Local musician, Rideau Heights alumnus, sparks community donation drive

Jay ‘Smitty’ Smith, whom Knowles mentioned in her communication, said that he heard of the theft through a social media post.

“Rideau Heights Public is where I went and graduated from. I was also one of the first students to be a part of what would become the music program there,” Smith shared. He expressed that the music program at Rideau Heights P.S. was a formative part of his development as a life-long musician. “I used to bring my drums to school. One of my teachers was a trumpet player and another teacher would have us sing along while she played guitar as a class. It was the first time there that they had [that kind of musical engagement with students].”

Smith, who has been a part of the Kingston music scene for over 25 years, shared that when he heard of the break-in, he felt it was important to help his alma mater in whatever way he could. “I saw my guitar player and friend, Jamie Babcock, made a post that he was donating a guitar to the school. Since I have 5,000 people on my Facebook, I’ve been a professional musician my entire life, was part of Limestone Music, and have been collecting for 30 years, I had a stockpile of things I wasn’t using. So, I spoke with [Limestone District School Board Trustee] Tom Gingrich, he came and picked [my donation] up. I also picked up a new acoustic from Gary Traynor at Limestone Music today and [donated it to the school].”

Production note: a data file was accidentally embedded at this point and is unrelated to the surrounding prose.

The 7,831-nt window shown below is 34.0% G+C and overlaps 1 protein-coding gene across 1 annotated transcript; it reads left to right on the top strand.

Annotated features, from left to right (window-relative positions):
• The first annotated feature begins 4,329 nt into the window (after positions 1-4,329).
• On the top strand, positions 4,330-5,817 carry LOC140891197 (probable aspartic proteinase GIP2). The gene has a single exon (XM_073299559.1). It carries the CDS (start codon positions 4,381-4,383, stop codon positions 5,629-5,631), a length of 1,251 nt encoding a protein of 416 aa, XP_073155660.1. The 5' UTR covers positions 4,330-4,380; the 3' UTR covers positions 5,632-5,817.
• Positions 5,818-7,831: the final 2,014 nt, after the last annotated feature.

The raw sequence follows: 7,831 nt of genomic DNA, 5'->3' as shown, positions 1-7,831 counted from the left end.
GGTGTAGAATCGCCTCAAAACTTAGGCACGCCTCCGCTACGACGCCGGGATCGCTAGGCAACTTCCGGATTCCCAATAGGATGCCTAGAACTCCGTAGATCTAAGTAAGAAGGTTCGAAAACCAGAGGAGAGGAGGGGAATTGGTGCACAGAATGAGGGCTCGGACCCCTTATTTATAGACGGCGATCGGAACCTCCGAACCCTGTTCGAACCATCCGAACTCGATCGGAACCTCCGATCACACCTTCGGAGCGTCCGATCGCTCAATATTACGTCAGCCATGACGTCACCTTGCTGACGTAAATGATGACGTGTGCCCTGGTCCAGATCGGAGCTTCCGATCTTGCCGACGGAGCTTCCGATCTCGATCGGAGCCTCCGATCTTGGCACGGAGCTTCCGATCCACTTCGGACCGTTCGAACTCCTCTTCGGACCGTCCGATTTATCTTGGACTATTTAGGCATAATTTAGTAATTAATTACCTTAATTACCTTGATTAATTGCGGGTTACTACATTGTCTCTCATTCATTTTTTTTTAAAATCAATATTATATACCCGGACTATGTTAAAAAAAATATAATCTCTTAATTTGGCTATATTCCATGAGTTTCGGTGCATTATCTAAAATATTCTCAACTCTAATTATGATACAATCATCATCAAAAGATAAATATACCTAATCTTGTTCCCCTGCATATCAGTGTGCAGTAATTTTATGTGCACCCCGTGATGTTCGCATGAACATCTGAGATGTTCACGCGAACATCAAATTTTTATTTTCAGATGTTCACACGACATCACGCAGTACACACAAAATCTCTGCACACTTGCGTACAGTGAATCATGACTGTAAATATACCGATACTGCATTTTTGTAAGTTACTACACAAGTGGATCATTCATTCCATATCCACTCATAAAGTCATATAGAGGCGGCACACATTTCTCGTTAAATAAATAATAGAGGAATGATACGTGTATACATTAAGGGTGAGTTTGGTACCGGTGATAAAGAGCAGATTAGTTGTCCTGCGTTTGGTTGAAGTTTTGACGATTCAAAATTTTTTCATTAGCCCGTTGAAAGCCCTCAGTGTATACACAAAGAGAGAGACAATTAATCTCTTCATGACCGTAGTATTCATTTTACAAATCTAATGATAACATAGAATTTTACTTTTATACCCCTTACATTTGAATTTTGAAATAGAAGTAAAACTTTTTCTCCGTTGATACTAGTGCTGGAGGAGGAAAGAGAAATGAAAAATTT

For those who would like to contribute to the ongoing collective donation, Smith encourages folks to visit Limestone Music, and/or buy gift cards to donate to the school so they can purchase what they need.

“I grew up in Rideau Heights and I know all too well what it’s like to not have anything at all,” he disclosed. “Having a guitar, drums, or a bass is and was a privilege. [Music] is what got me through as a teenager. It gave me something to do that I loved and made a career out of. Music is my life, and I know that these kids need to make music.”

‘Our hearts are warmed knowing that we will be able to offer this incredible program again very soon’

Donations such as Smith’s are giving hope to both students and staff at Rideau Heights P.S., and will allow them to quickly get back to making music together again. “This outpouring has enabled us to rebuild our music program and these valued community partners have helped ensure it will be better than ever,” Knowles added of the community outreach. “Our hearts are warmed knowing that we will be able to offer this incredible program here at RHPS again very soon. We know the value of music and the joy it brings our students. A sincere thank you to all who have reached out, donated, and offered their love and kindness our way. It will not be forgotten — in fact, it is just what we teach our students, and we call it the ‘Rideau Heights way.'”

Leave a Reply

You cannot copy content from this page, please share the link instead!